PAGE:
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Wednesday, July 28, 2010

Another Trip to CVS and Taco Bell

This will be the 3rd time I recount a trip to Taco Bell and while I don't want to keep repeating myself I feel this is oh so important.

I gave a presentation this morning for the Hazelwood School District. On my way back to the office I stopped at the CVS near here to get some shipping envelopes. I had my normal glasses on and walked in to get the items I needed.

Once I had the items in hand I walked to the checkout counter. I placed the items on the counter and the cashier rang them up and asked if I needed a bag? I started to think if I needed one or not and this thought process went on and on. At least a dozen seconds passed and I am sure I was squirming when I said, "Ummm, yesss, noooo, ahh, I don't know?"

The cashier looked at me, befuddled, and said, "Okay, sir, I don't know what you are trying to say so I placed them in the bag for you."

This is the battles I must face. I had just gone from giving a 90+minute presentation to being tongue tied to the point that this cashier looked down upon me. I so badly wanted to give an answer, but I didn't know. My mind was already planning my trip to Taco Bell that I wasn't prepared for a bag question.

I left CVS angry at myself, but I told myself that this event doesn't have to define my day so I ventured onward unaffected. My next stop was the office, and then to Taco Bell.

My trips to Taco Bell are almost robotic. I have every move planned and I sound like a recording when I give my order. I am fine with this as this is the way I need it, but today a curve ball was thrown at me.

For being noon the Bell was empty minus the nurse in front of me who was ordering for the whole office it seemed. Once it was my turn to order I stepped up and I started my order, "Yes, I would like two volcano tacos..." and as soon as I said 'tacos' the cashier lady said, "We don't serve those anymore."

Was this a repeat of Olive Garden taking off the manicotti? I froze and was in a panic. I didn't know what to do or what to say. I thought of all the times I had ordered the volcano tacos and that I never would experience it again. I then was chilled by a, well, chill that went throughout my body. I didn't know what to say. What do I order now? The only thing I wanted was to go home and hide because I didn't know what was expected of me. I held my breath.

"No sir, we still serve them." the cashier told me as I was panicking. Those words came out of nowhere and I was not expecting it. The rest of my robotic order was slow and almost slurred. Just that one joke of a comment threw off my entire order, and this is important to understand.

In both instances today a question or comment I was not prepared for threw me off. I am now exhausted due to the adrenaline response those events caused. What is a non-event for most people derails my mind. I am usually not prepared for these curve balls and adapting to them is something that I am challenged on doing.

Am I mad at the bag question or the joke of no more volcano tacos? No. If anything I am happy because I am able to translate these occurrences to you and hopefully give you a better understanding if you know anyone who ever has been tripped up a simple comment or question. Yes, I am happy, but I am also really tired right now. Life is such a tiring battle, but it's worth fighting!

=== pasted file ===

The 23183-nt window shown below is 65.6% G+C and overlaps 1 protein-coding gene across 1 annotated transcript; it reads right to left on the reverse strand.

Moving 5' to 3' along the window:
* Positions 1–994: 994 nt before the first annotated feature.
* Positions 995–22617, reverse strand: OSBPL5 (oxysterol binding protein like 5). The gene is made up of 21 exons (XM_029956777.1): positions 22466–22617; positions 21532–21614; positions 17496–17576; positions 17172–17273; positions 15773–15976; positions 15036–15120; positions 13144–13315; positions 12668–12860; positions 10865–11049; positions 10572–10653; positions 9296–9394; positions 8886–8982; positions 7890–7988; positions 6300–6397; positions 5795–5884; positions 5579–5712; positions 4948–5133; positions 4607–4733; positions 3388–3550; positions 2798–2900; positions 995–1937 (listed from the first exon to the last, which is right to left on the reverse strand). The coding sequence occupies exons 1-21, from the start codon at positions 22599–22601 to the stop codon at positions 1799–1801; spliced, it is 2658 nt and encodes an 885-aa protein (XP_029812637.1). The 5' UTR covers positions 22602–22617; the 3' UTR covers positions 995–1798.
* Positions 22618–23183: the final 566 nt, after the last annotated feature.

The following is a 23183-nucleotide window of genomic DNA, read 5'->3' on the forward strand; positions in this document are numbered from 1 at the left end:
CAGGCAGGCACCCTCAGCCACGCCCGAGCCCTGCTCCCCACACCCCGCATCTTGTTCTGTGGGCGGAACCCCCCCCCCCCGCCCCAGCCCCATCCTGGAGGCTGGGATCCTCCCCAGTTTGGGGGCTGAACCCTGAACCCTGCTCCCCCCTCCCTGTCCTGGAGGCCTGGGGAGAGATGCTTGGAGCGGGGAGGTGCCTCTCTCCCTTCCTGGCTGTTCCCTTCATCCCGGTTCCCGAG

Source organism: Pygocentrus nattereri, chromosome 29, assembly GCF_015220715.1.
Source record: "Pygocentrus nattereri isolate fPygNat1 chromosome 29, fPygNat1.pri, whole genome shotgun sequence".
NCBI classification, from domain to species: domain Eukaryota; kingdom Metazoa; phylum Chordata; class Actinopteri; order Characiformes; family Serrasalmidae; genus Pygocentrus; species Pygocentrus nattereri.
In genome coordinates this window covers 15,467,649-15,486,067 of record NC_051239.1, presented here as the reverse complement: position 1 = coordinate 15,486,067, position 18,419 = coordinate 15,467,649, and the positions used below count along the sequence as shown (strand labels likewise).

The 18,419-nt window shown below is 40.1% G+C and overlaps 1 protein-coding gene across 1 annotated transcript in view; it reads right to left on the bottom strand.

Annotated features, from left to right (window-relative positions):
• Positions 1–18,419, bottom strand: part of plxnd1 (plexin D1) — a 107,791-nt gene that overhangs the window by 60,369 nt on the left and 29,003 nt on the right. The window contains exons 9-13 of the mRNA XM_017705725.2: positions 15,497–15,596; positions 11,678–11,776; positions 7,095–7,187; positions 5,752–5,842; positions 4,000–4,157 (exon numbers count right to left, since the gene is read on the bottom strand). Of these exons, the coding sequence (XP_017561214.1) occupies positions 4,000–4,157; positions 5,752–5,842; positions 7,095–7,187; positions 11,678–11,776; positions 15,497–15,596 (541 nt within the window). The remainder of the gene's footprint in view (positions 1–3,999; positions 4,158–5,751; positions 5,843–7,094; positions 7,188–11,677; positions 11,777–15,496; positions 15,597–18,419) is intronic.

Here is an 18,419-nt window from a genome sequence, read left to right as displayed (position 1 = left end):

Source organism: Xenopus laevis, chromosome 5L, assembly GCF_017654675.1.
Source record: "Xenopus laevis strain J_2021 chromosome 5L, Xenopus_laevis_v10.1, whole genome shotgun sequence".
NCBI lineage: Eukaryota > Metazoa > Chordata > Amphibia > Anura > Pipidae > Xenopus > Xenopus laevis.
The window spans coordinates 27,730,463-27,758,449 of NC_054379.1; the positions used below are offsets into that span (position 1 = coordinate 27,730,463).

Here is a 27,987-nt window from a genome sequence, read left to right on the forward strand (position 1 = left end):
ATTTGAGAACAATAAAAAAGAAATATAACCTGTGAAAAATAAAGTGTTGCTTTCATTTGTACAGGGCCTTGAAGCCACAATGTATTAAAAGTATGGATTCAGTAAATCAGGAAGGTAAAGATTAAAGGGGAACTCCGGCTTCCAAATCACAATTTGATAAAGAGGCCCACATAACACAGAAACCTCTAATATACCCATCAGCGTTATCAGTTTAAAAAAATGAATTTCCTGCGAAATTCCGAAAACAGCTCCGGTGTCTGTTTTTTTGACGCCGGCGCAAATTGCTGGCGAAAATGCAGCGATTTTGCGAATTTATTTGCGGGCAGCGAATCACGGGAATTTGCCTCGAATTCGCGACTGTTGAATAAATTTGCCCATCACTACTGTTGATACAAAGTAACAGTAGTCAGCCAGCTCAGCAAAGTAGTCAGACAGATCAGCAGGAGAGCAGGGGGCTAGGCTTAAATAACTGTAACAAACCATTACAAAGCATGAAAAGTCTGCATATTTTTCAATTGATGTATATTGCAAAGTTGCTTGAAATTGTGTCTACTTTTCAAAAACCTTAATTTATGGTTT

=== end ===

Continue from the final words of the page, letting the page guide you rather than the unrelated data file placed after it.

5 comments:

  1. Life is a series of little battles, and as long as you come out relatively unscathed, you're doing alright. Keep it up, and enjoy those tacos! :)

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  2. Good post. I'm a new follower of your blog, and am really enjoying it.

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  3. Do you have "key items" that you specifically order each time at each certain location? I order certain things from each place and stick with them.

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  4. I will order the same thing every time at every location.

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  5. Thinking on one's feet can be pretty hard for individuals with autism. When I go to a restaurant (fast food or not), my strategy always is to start from a very broad idea of what I want to eat. Then, I internally order what I really want to eat at that time- from the thing I want the most to the thing I want the least (but still tolerable). Next I look at the price of the food to see what I can afford. Based on this information, I will make my order.

    Similarly, in my line of work, I have to react in case my client reacts in ways I don't expect. But rather thinking in panic, I already know some backup plans so that the client doesn't know I am panicking... as I must believe in my skills and knowledge AND prior experiences. That way, I don't lose the client as easily. Plus, if the client sees me panicking, he/she will panic too because he/she will see that I don't know what to do.

    This is another thing I wish individuals with autism can learn from! Knowing yourself is one thing, knowing about the situation is another thing, knowing how to interact in the situation APPROPRIATELY and ADAPTIVELY is the level that we as individuals with autism should strive for every single day in social situations. If we fail, then go back to the drawing board, think of the next plan of attack, and seek help if needed. If we succeed, build on the success.

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